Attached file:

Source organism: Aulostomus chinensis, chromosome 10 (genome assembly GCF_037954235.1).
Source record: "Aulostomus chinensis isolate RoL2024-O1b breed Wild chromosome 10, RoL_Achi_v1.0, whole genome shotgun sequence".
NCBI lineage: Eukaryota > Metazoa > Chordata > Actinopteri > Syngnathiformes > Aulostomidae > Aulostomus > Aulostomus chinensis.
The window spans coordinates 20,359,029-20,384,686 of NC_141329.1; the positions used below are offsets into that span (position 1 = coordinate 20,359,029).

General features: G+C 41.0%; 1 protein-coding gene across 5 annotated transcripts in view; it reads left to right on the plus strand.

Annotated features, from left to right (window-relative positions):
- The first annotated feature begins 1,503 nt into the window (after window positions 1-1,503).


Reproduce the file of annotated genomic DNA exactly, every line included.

Source organism: Aulostomus chinensis, chromosome 10 (genome assembly GCF_037954235.1).
Source record: "Aulostomus chinensis isolate RoL2024-O1b breed Wild chromosome 10, RoL_Achi_v1.0, whole genome shotgun sequence".
NCBI lineage: Eukaryota > Metazoa > Chordata > Actinopteri > Syngnathiformes > Aulostomidae > Aulostomus > Aulostomus chinensis.
The window spans coordinates 20,359,029-20,384,686 of NC_141329.1; the positions used below are offsets into that span (position 1 = coordinate 20,359,029).

General features: G+C 41.0%; 1 protein-coding gene across 5 annotated transcripts in view; it reads left to right on the plus strand.

Annotated features, from left to right (window-relative positions):
- The first annotated feature begins 1,503 nt into the window (after window positions 1-1,503).